Sunday, October 28, 2007

Martyrdom is a “realistic possibility” for every Christian, says Pope

In speaking about the beatification of 498 Spanish martyrs, Benedict XVI says life can be offered without shedding blood. That can be done in silence, by dedicating oneself to others, being an important witness in our times. The beatification ceremony was celebrated by Cardinal Saraiva Martins.

(AsiaNews) – The beatification of 498 martyrs from the Spanish Civil War and yesterday’s beatification of a Polish nun, Sister Celina Chludzińska Borzęcka, gave Benedict XVI to opportunity to touch upon a central tenet of the faith: martyrdom. Indeed martyrdom is a “realistic possibility” for every believer who lives his or her faith coherently. But in addition to the giving one’s life as a result of an act of violence there is also the “silent” gift in “everyday life” made by those who dedicate themselves to the poor, i.e. those who give an “important witness in the secularised societies of our times.”

The Pope addressed the issue before a crowd of some 50,000 who had gathered in Saint Peter for the recitation of the Angelus, including a large number of Spaniards with unfurled flags who had previously taken part in the beatification ceremony presided in Saint Peter’s Square by Card José Saraiva Martins, prefect of the Congregation for the Causes of Saints.

“The contemporaneous inclusion of such a large number of martyrs to the list of the Blessed,” said the Pope, “shows that the supreme witness of blood is not an exception reserved only to a few individuals, but is a realistic possibility for the entire Christian people. We are in fact talking about men and women who vary in terms of age, vocation and social background but who paid with their life their faithfulness to Christ and the Church. The words by Saint Paul that echo in this Sunday’s liturgy are fitting: “For I am already being poured out like a libation,” ... “and the time of my departure is at hand. I have competed well; I have finished the race; I have kept the faith (2 Tim, 4: 6-7).”

“The month of October, which is dedicated in particular to the missionary action, thus ends on the luminous witness of the Spanish martyrs,” Benedict XVI stressed. “Their example bears witness to the fact that the Baptism commits Christians to participate with courage to expand the Kingdom of God, going as far as sacrificing their very lives. Not everyone is called to violent martyrdom,” the Pope added. But “there is also a bloodless ‘martyrdom,’ which is no less significant, like that of Celina Chludzińska Borzęcka, wife and mother, widow and nun who was beatified yesterday in Rome. She is the silent and heroic witness of so many Christians who live the Gospel without compromises, performing their duties, generously devoting themselves to serve the poor. Their everyday martyrdom is a very important witness in the secularised societies of our times. It is the peaceful battle of love that every Christian—like Paul—must indefatigably fight.” At the end, “the race to spread the Gospel commits us till death,” said the Pope.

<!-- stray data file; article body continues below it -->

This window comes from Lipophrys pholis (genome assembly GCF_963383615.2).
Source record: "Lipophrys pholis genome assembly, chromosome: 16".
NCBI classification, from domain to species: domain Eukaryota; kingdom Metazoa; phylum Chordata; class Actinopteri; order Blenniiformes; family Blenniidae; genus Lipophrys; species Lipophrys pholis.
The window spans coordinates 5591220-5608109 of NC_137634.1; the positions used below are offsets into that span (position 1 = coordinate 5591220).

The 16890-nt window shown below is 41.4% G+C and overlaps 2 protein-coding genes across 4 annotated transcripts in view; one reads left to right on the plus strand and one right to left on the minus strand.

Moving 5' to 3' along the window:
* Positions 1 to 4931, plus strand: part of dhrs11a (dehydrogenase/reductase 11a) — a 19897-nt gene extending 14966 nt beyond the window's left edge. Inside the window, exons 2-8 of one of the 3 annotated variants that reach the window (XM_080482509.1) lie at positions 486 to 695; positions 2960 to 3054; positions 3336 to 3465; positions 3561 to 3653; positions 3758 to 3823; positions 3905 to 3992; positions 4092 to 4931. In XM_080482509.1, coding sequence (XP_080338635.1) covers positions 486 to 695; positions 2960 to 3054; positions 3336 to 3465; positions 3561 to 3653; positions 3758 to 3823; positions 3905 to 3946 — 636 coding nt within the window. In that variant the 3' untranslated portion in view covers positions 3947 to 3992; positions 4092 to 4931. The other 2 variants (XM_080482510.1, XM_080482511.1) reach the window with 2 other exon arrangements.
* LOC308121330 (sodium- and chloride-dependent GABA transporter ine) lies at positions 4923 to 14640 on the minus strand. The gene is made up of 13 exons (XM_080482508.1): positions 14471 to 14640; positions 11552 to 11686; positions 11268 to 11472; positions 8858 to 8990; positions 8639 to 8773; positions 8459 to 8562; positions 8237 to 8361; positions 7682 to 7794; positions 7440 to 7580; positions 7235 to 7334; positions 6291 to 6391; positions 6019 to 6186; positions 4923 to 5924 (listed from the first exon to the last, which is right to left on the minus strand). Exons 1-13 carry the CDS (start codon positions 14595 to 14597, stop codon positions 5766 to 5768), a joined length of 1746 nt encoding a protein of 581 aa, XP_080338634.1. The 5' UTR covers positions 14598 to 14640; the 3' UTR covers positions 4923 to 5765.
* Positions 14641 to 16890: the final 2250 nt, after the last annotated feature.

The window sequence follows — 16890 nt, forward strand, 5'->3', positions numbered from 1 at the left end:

Dr. Peter H. Wright said...

This is a very thoughtful and very encouraging address by by the Pope who seems to be saying quite unambiguously that martyrdom in blood is not the only form of martyrdom.

Is there, I wonder, what I would call, for want of a better term perhaps, such a thing as psychological martyrdom ?

What do other people think ?

Cathy said...

The Holy Father says that "Christians who live the Gospel without compromises" live a form of bloodless martyrdom.

In this weeks's Catholic Herald Cardinal Murphy O'Connor speaks being 'pragmatic' - i.e. accepting compromise - in supporting abortion laws that stop some abortions but allow others. Would I be right in assuming that like, Fr Boyle ( you would disagree with the Cardinal's compromise?

Anonymous said...

Peter. what do you mean by psychological martyrdom?

Dr. Peter H. Wright said...


Sorry !
Only just seen your comment.

What does psychological martyrdom mean ?

I'm not sure I know !

Frankly, I was hoping other Catholics could tell me what they think it means in the light of their experience of the world today, and of their experience in the Church these past 40 years.

Have they endured psychological suffering as a result of their loyalty to the Church and authentic Catholic doctrine.

People might not want to publish their private feelings or experiences, but might wish to comment in a more general way on what loyal Catholics endure for their faith, and what sort of suffering their witness brings them, if not in body then in mind.

And I'm trying to avoid using the word "mental" as in mental illness, such as depression, psychosis, etc.

Perhaps I mean mental torment or agony, as in Christ's Agony in the Garden of Gethsemane.


I found the Pope's speech very moving when he referred to the untold number of people who silently give their lives every day in their faithfulness to Christ and the Church.

I'd like to see this theme enlarged on.

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